transform our schools and colleges and universities to meet the demands of a new age. All this we can do, and all this we will do. Now there are some who question the scale of our ambitions, who suggest that our system cannot tolerate too many big plans. Their memories are short, for they have forgotten what this country has already done, what free men and women can achieve when imagination is joined to common purpose and necessity to courage. What the cynics fail to understand is that the ground has shifted beneath them, is that the state political arguments that have consumed us for so long no longer apply. The question we ask today is not whether our government is too big or too small, but whether it works, whether it helps families find jobs at a decent wage. Can they can afford a retirement that is dignified? Where the answer is yes, we intend to move forward. Where the answer is no, problems will end and those of us who manage the public will be held to account to spend wisely, reform bad habits, and do our business in the light of day, because only then can we restore the vital trust between our people and their government. Nor is the question before us whether the market is a force of good or evil. Its power to generate wealth and expand freedom is unmatched, but this crisis has reminded us that without the watchful eye, the market can spin out of control, and that a nation cannot prosper when it favors only the prosperous. The success of our economy has always depended on not just the size of the gross domestic product, but on the reach of our prosperity, on the ability to extend opportunity to every winning act, not out of charity, but because it is the surest route to our common good. As for our common defense, we reject as false the choice between our safety and our ideals. Our founding fathers faced the perils we can scarcely imagine, drafted a charter to assure the rule of law and the rights of man, a charter expanded by the blood of generations. These ideas still light the world and we will not give them up for experiences sake.”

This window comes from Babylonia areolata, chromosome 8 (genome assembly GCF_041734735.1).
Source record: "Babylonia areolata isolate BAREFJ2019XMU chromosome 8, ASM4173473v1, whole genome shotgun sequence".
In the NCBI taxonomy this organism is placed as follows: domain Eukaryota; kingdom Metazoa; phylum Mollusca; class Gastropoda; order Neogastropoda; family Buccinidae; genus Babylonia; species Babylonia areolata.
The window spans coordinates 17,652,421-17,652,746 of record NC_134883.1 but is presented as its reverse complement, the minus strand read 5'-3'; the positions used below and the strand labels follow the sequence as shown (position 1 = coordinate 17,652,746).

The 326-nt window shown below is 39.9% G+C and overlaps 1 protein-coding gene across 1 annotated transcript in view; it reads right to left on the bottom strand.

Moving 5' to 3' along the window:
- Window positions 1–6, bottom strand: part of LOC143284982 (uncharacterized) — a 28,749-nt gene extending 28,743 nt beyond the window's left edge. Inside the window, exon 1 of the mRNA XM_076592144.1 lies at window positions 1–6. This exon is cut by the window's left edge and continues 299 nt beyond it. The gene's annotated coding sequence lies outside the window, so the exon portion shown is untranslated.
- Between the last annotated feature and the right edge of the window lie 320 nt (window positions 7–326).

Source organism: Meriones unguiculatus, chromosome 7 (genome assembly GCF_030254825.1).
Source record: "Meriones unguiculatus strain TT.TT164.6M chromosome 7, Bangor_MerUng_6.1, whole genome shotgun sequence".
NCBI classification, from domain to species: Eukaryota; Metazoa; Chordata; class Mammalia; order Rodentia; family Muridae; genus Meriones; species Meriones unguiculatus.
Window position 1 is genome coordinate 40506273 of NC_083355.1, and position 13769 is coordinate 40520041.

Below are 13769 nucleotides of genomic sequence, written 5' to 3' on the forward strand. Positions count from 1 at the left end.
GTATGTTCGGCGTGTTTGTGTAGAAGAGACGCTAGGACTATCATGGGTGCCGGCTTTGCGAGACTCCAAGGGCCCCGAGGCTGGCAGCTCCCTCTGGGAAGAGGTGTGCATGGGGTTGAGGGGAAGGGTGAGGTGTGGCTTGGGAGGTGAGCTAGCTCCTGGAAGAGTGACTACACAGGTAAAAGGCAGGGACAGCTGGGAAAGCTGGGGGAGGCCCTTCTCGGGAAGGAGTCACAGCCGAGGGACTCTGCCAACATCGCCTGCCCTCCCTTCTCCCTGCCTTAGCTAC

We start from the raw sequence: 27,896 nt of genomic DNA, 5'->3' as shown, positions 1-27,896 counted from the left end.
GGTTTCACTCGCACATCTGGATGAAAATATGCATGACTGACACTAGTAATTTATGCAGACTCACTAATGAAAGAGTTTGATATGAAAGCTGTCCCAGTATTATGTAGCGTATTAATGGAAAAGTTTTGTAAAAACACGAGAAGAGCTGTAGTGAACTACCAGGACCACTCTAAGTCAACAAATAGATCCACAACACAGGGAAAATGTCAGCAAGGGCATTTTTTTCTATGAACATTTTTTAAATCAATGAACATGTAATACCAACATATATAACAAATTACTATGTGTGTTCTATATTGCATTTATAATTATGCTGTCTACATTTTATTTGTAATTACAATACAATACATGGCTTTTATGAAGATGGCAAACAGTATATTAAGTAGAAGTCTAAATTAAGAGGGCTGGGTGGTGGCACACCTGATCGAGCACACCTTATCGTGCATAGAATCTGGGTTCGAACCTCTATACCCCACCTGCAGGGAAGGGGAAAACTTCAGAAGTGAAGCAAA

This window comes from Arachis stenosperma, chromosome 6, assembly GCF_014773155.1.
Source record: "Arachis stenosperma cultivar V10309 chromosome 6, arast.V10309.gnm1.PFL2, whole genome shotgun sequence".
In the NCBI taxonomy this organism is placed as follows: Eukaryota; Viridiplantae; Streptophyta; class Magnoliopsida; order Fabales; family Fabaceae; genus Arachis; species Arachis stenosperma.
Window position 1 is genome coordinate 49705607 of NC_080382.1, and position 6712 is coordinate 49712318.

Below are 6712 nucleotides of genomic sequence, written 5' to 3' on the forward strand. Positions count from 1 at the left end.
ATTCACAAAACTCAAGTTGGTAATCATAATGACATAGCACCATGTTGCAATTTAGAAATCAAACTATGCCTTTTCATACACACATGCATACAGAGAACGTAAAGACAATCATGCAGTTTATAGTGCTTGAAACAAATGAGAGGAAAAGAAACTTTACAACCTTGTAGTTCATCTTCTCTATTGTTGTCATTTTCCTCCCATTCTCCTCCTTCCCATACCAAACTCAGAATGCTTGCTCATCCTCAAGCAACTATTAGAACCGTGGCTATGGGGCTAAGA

That was from Obama’s inaugural speech in 2009, one year after the 2008world recession that came overnight. Years later in 2017, Trump came into power and he was a Republican. Obama, a Democratic leader whose roots came from Africa amongst other places, mentioned in his inaugural speech the Torah’s of men from other lands. He mentioned that this economy is healing, we need to create jobs. He mentioned that technology was needed to change. All of this was inherited a few years later by yet another Republican in Donald Trump. It was from George W. Bush that Obama had taken over, so from one Republican to another. A lot of what Obama said in that great speech was to do with war, and things happening by older generations.
There were many holes in that speech. He even admitted that critics said that his administration probably would not be able to withstand the amount of ambitious things they needed to do, and he was correct. It turned out the problems were inherited by the next presidency.
Great speeches such as this that can make people’s hair stand on end simply because they’re delivered by these experts like Obama. These things can not be seen as unbelievably bulletproof, because things change. But you too can speak. You too can create a fantastic speech. You too can make it so that your speech last the fullness of time. In order to change your life, you need to learn that speech, in order to change that speech into your speech. You too can change your life. Your life is what you make it. Speak it. Do it. It’s that simple.